Aesthetic Considerations

Looks matter. Rivets, bolts, screws, and holes affect the visual design and can sometimes detract from the overall product appearance.

Adhesive and tape bonded joints are largely invisible. The tape or adhesive is hidden between the bonded materials. The surfaces stay smooth for any additional finishes or graphic application.

The Right Adhesive or Tape System

Using adhesives and tapes for light-weighting requires an understanding of the overall design objectives and the subsequent assembly processes. It is not hard but with a knowledge of the basics and an understanding the capabilities of different adhesives success is very achievable.

Adhesive technology has progressed tremendously in recent year and systems that address light-weighting bonding challenges with different materials, thermal expansion rates, flexibility and environmental exposures are readily available. Adhesives are delivered in different form factors including liquids, sprays, and tapes making them easier to integrate into an assembly process.

Light-weighting will continue to be a dominant trend in product design. Selecting the best possible bonding method will play a more critical role as designers and engineers try to remove as much weight as possible. The good news is that adhesives and tapes are an enabling technology, one that can help companies solve light-weighting  challenges for years to come.  

Understanding Pressure Sensitive Tape Properties

When it comes to pressure sensitive adhesive tapes, there isn’t a convenient single rating system for how “strong” the tape might be. The adhesive systems on these tapes operate differently in a variety of environments, and there are performance properties that can be judged as more important than others for certain applications.

Generally tack, peel, and shear resistance are the primary physical properties that are measured and reported. There are many more tests that can be performed to develop a more in depth understanding of a tape’s properties. These might include testing for fire or burn properties, solvent resistance, and a host of other specialized tests but if you have a basic grasp of peel, tack, and shear, you can make some reasonable inferences about how a tape might perform.

Environmental Factors

Pressure sensitive adhesive tapes all exhibit some degree of sensitivity to temperature fluctuations. As a general rule, when the temperature increases, the adhesive system can become “softer” to some degree depending on how it’s formulated. When the temperature becomes colder, the adhesive can become “harder”.  This is a function of each adhesive’s glass transition temperature (abbreviated Tg). In simple terms, glass transition temperature is that crossroad temperature where the adhesive ‘transitions” from “rubber-like” (softer) to more “glasslike” (firmer).

Some adhesive systems can tolerate larger temperature ranges than others due to their base chemistry and the way they are formulated and processed-although these temperature extremes may potentially be unnecessary for certain applications.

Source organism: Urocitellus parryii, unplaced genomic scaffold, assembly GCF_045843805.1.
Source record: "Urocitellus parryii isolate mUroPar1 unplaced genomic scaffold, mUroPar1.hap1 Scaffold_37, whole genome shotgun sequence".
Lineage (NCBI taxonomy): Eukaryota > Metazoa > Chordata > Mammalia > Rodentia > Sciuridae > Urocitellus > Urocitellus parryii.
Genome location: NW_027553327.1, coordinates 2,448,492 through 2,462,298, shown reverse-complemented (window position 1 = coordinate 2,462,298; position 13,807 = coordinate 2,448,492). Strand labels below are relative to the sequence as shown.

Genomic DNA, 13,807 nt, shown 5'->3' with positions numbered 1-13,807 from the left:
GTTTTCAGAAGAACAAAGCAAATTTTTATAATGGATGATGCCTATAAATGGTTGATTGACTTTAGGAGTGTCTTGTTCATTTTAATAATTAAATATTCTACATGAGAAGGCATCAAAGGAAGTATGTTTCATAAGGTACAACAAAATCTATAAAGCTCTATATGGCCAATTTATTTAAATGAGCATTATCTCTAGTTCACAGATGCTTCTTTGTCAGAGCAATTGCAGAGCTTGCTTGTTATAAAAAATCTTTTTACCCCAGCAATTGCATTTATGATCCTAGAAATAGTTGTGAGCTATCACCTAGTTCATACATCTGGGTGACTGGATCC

Measuring Shear Resistance

Shear testing measures the ability of the adhesive system to maintain a bond under a constant load. It provides insight into the internal strength of the adhesive itself. The testing can be performed in a static mode and in a dynamic mode. Static shear testing is useful when a tape may be asked to support a constant load in an application. (think of holding a panel onto a vertical frame system). Dynamic shear testing can provide useful information on how well the tape can resist a sudden load such as a shock or a sudden wind load.

Testing Tack

Tack is the property that controls how quickly a bond is formed when it is brought into contact with a surface with very slight pressure. It is ability of the adhesive to “wet” the surface that it contacts. The most common way we experience tack is with our thumb. We stick our thumb onto the tape’s adhesive surface and pull it away. The more it “grabs” our thumb, the tackier we perceive the tape to be. The thumb however is not a reliable predictor for  how a tape will function in an application.

There are applications where tack(specifically high tack) is very important. Flying splices on paper or film converting machines and wire management hooks and clips for appliances are two applications where immediate loads will be applied and the tape must hold without delay.

Tack is sensitive to a variety of factors including the properties of the adhered (typically roughness or topography) along with temperature and processing conditions.

There are 4 principle test methods for measuring tack- loop tack, rolling ball tack, probe tack, and quick stick. Without going into too much detail about individual test methods, loop tack is often viewed as the most repeatable and consistent and many tape manufacturers now report it routinely. A loop of tape is formed and brought into contact with a test plate.  The loop is then pulled away on a tensile testing machine and the value recorded. The downside of loop tack is that the substrate the adhesive is coated on can have a significant effect on the results.